At the very commencement of it poor Colonel Johnson was killed shot through the head.  He was in line with the first platoon of my company; he threw his sword up, and fell back lifeless.

Hot and heavy the fire fell all around us.  By this time I had got the men of the other Companies down into the gully and to work, but for the first four or five minutes, maybe only one-half that time, the Washington Light Infantry were alone in that lane and receiving the whole fire.  Hampton was in the center and I was on the right, the men in the gully, and he and I on top of the bank, looking out at the enemy and cautioning the men to keep cool, aim deliberately and take resting shots, and above all, to deploy out and not crowd.

Hampton’s horse was shot under him and he was on foot.  Barker alone was on horseback, and he kept dashing between Hampton and myself carrying orders.  Theodore Barker behaved splendidly.  His conduct was above praise.  It was glorious, and how he escaped being shot was a miracle.  Once he reeled in the saddle as he went down the lane, and I thought the poor fellow was gone, and I ran after him, taking one of my men with me, but we found that it was his horse slipping on the rocks that had made him reel.  Neither he nor his horse was hurt, though his gray charger was always in the thickest of the fight.  All the Legion are loud in his praise.

How long we held the position I cannot tell, but we checked the flank movement of the enemy.  Then they advanced from another point, and we were in danger of being surrounded, and fell back about one hundred and fifty yards under cover of a farm house.  Here, again, we made a stand, and had an awful fight the new and old body of the enemy crossing fire upon us.  It was terrible, and the men were falling around, and fearing that they would be surrounded.  It was the only time of the day the men looked dashed.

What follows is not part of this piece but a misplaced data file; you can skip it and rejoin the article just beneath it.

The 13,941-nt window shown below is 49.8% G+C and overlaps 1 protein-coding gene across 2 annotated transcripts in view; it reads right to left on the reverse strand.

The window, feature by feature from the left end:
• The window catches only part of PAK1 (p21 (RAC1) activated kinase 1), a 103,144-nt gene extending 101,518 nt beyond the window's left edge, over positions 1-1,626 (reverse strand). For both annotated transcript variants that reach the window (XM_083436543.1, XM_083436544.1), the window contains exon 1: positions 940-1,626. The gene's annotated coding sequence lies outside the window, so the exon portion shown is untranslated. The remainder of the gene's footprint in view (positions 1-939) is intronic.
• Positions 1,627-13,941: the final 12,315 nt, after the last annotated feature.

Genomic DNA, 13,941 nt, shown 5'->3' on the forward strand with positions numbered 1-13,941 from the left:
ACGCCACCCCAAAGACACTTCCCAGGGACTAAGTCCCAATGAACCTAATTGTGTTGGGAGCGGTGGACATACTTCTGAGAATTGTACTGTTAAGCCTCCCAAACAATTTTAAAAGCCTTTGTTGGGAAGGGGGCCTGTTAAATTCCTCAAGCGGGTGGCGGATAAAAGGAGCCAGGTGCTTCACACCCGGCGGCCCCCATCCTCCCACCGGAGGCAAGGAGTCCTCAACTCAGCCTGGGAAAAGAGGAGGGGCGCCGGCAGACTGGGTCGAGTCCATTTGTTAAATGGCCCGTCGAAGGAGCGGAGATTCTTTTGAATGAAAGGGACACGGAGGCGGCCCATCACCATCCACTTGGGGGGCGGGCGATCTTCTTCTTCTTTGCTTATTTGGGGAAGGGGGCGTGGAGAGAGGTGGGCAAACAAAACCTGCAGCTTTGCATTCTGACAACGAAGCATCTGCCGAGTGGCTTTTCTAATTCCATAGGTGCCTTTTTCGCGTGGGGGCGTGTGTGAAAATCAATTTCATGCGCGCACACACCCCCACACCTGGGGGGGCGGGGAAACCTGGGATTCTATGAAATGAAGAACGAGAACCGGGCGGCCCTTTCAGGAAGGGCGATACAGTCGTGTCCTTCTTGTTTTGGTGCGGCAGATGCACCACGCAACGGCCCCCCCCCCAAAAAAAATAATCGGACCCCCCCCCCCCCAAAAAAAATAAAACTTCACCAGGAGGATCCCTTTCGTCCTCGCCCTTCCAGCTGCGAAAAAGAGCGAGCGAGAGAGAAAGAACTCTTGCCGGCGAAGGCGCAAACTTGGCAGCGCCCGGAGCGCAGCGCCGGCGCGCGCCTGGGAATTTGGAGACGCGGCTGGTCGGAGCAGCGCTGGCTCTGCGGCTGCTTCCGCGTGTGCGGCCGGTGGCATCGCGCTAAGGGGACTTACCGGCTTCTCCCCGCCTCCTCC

Hampton ordered the colors to the front, and I moved my Company up with them, and all my boys came right up and moved up to the head of the lane and exchanged fire.  Some artillery then came up when we were nearly whipped out, and relieved us, breaking and dispersing the new body that had advanced.  We then returned and gather the companies up, moved on, and halting in a bottom thickly wooded, had another regiment, I forget which, attached to us.  It was some Virginia regiment, so my boys said.  We then advanced about half a mile, and again engaged the enemy, driving them out of a farm yard, and ourselves taking possession of it.  They returned to take it, and the firing was hot and heavy.  Here it was that Hampton was shot.  We were fighting from the house and behind the thick hedge and paling fence of the garden.  They brought artillery up, and we in turn were driven out.  I was at this time in command of the Legion, and we fell back, closing well on the colors, to the bottom of the hill, and reformed.

I reformed the Legion, and we were supported by Wither’s Alabama regiment, and we then charged up the hill, and drove the Yankees out of the house and garden, and drove back the artillery.  Advancing, and leaving the house behind us, we kept forcing them back.  They broke and scattered as Kershaw’s regiment came up, and I united with Kershaw and sent Barker off to Beauregard for orders.  He told us to unite with Kershaw.

It was now about four o’clock, the enemy in full retreat and Kershaw determined to pursue.  We were now only one hundred and sixty strong.  We had gone into action in the morning six hundred and odd.  We pursued the enemy about four miles.  They halted as we pressed them hard.  Kemper’s battery galloped up the road and took possession of the crest of the hill, wheat fields on each side of the road.  Cash’s South Carolina regiment on the left, Kerhsaw’s and ours on the right, and the Palmetto Guards thrown out as skirmishers.  The artillery opened and played havoc with them, and the cavalry came upon their flank, and were preparing to charge, when they fled, and the cavalry captured twenty-one pieces of artillery and lots of baggage.  We were then ordered by Beauregard to cease pursuit.

I am in command of the Legion, and have a great deal to do, but will try to drop you a line.

Yours, J.C.

Moffett, ed.,  Letters of General James Conner, CSA. pp. 40-43

Notes 1

Notes 2